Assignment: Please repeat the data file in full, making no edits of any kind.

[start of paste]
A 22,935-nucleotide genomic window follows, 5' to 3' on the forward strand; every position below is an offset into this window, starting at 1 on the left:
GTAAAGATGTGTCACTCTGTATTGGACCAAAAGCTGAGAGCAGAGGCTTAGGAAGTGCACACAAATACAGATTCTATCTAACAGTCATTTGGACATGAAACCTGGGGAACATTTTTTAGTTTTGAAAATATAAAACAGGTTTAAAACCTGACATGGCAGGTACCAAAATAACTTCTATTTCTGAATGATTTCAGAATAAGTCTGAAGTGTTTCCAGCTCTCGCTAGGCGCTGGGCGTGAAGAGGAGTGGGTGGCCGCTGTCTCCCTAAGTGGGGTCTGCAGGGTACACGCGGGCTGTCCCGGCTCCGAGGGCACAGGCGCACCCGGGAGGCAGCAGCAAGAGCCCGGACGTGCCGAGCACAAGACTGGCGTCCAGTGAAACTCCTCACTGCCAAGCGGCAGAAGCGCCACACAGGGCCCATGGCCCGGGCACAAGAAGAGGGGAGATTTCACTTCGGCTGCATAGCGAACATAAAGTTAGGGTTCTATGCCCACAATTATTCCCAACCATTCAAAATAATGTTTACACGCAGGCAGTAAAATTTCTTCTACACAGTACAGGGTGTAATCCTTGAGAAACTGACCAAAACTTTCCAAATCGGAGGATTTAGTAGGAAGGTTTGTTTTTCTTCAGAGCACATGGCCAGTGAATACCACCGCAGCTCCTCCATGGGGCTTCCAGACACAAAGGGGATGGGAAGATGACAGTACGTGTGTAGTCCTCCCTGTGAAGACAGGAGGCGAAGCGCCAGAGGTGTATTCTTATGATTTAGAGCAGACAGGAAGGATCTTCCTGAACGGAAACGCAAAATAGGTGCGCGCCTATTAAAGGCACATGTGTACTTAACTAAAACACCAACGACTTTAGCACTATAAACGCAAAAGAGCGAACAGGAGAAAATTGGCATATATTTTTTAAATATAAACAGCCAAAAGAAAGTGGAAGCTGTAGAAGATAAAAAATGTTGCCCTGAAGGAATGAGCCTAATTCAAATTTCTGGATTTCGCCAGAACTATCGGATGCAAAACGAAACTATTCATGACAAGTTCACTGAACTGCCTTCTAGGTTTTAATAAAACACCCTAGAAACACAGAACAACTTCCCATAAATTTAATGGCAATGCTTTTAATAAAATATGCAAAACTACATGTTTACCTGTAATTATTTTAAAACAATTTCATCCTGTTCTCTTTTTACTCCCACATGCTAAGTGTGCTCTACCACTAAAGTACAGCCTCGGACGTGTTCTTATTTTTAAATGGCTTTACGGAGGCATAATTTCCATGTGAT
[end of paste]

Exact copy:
A 22,935-nucleotide genomic window follows, 5' to 3' on the forward strand; every position below is an offset into this window, starting at 1 on the left:
GTAAAGATGTGTCACTCTGTATTGGACCAAAAGCTGAGAGCAGAGGCTTAGGAAGTGCACACAAATACAGATTCTATCTAACAGTCATTTGGACATGAAACCTGGGGAACATTTTTTAGTTTTGAAAATATAAAACAGGTTTAAAACCTGACATGGCAGGTACCAAAATAACTTCTATTTCTGAATGATTTCAGAATAAGTCTGAAGTGTTTCCAGCTCTCGCTAGGCGCTGGGCGTGAAGAGGAGTGGGTGGCCGCTGTCTCCCTAAGTGGGGTCTGCAGGGTACACGCGGGCTGTCCCGGCTCCGAGGGCACAGGCGCACCCGGGAGGCAGCAGCAAGAGCCCGGACGTGCCGAGCACAAGACTGGCGTCCAGTGAAACTCCTCACTGCCAAGCGGCAGAAGCGCCACACAGGGCCCATGGCCCGGGCACAAGAAGAGGGGAGATTTCACTTCGGCTGCATAGCGAACATAAAGTTAGGGTTCTATGCCCACAATTATTCCCAACCATTCAAAATAATGTTTACACGCAGGCAGTAAAATTTCTTCTACACAGTACAGGGTGTAATCCTTGAGAAACTGACCAAAACTTTCCAAATCGGAGGATTTAGTAGGAAGGTTTGTTTTTCTTCAGAGCACATGGCCAGTGAATACCACCGCAGCTCCTCCATGGGGCTTCCAGACACAAAGGGGATGGGAAGATGACAGTACGTGTGTAGTCCTCCCTGTGAAGACAGGAGGCGAAGCGCCAGAGGTGTATTCTTATGATTTAGAGCAGACAGGAAGGATCTTCCTGAACGGAAACGCAAAATAGGTGCGCGCCTATTAAAGGCACATGTGTACTTAACTAAAACACCAACGACTTTAGCACTATAAACGCAAAAGAGCGAACAGGAGAAAATTGGCATATATTTTTTAAATATAAACAGCCAAAAGAAAGTGGAAGCTGTAGAAGATAAAAAATGTTGCCCTGAAGGAATGAGCCTAATTCAAATTTCTGGATTTCGCCAGAACTATCGGATGCAAAACGAAACTATTCATGACAAGTTCACTGAACTGCCTTCTAGGTTTTAATAAAACACCCTAGAAACACAGAACAACTTCCCATAAATTTAATGGCAATGCTTTTAATAAAATATGCAAAACTACATGTTTACCTGTAATTATTTTAAAACAATTTCATCCTGTTCTCTTTTTACTCCCACATGCTAAGTGTGCTCTACCACTAAAGTACAGCCTCGGACGTGTTCTTATTTTTAAATGGCTTTACGGAGGCATAATTTCCATGTGAT